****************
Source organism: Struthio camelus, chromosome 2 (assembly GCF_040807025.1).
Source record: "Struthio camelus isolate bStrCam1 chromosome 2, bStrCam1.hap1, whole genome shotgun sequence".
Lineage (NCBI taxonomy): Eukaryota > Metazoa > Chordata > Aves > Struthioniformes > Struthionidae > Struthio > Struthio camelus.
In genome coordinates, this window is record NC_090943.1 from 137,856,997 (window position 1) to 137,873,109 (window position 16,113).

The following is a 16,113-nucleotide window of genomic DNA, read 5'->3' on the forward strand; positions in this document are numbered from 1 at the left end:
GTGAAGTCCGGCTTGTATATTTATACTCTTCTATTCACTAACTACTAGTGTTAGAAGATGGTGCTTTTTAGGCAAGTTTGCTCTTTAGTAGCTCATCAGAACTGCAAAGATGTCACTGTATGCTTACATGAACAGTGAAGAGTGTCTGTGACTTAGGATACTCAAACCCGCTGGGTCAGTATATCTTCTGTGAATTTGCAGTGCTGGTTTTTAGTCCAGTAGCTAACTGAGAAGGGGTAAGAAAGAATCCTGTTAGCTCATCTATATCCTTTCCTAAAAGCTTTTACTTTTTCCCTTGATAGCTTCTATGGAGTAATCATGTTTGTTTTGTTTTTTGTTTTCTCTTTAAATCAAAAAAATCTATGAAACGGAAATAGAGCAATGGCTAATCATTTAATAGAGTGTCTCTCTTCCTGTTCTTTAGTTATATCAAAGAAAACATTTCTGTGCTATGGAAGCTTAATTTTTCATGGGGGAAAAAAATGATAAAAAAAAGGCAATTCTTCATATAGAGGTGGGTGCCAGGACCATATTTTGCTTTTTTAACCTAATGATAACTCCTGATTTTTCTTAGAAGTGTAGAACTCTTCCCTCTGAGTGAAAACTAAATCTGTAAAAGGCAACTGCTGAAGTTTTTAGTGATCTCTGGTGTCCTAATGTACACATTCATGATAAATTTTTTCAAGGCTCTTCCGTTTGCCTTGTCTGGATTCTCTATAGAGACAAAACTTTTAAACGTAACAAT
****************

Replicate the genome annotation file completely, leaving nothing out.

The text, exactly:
Source organism: Struthio camelus, chromosome 2 (assembly GCF_040807025.1).
Source record: "Struthio camelus isolate bStrCam1 chromosome 2, bStrCam1.hap1, whole genome shotgun sequence".
Lineage (NCBI taxonomy): Eukaryota > Metazoa > Chordata > Aves > Struthioniformes > Struthionidae > Struthio > Struthio camelus.
In genome coordinates, this window is record NC_090943.1 from 137,856,997 (window position 1) to 137,873,109 (window position 16,113).

The following is a 16,113-nucleotide window of genomic DNA, read 5'->3' on the forward strand; positions in this document are numbered from 1 at the left end:
GTGAAGTCCGGCTTGTATATTTATACTCTTCTATTCACTAACTACTAGTGTTAGAAGATGGTGCTTTTTAGGCAAGTTTGCTCTTTAGTAGCTCATCAGAACTGCAAAGATGTCACTGTATGCTTACATGAACAGTGAAGAGTGTCTGTGACTTAGGATACTCAAACCCGCTGGGTCAGTATATCTTCTGTGAATTTGCAGTGCTGGTTTTTAGTCCAGTAGCTAACTGAGAAGGGGTAAGAAAGAATCCTGTTAGCTCATCTATATCCTTTCCTAAAAGCTTTTACTTTTTCCCTTGATAGCTTCTATGGAGTAATCATGTTTGTTTTGTTTTTTGTTTTCTCTTTAAATCAAAAAAATCTATGAAACGGAAATAGAGCAATGGCTAATCATTTAATAGAGTGTCTCTCTTCCTGTTCTTTAGTTATATCAAAGAAAACATTTCTGTGCTATGGAAGCTTAATTTTTCATGGGGGAAAAAAATGATAAAAAAAAGGCAATTCTTCATATAGAGGTGGGTGCCAGGACCATATTTTGCTTTTTTAACCTAATGATAACTCCTGATTTTTCTTAGAAGTGTAGAACTCTTCCCTCTGAGTGAAAACTAAATCTGTAAAAGGCAACTGCTGAAGTTTTTAGTGATCTCTGGTGTCCTAATGTACACATTCATGATAAATTTTTTCAAGGCTCTTCCGTTTGCCTTGTCTGGATTCTCTATAGAGACAAAACTTTTAAACGTAACAAT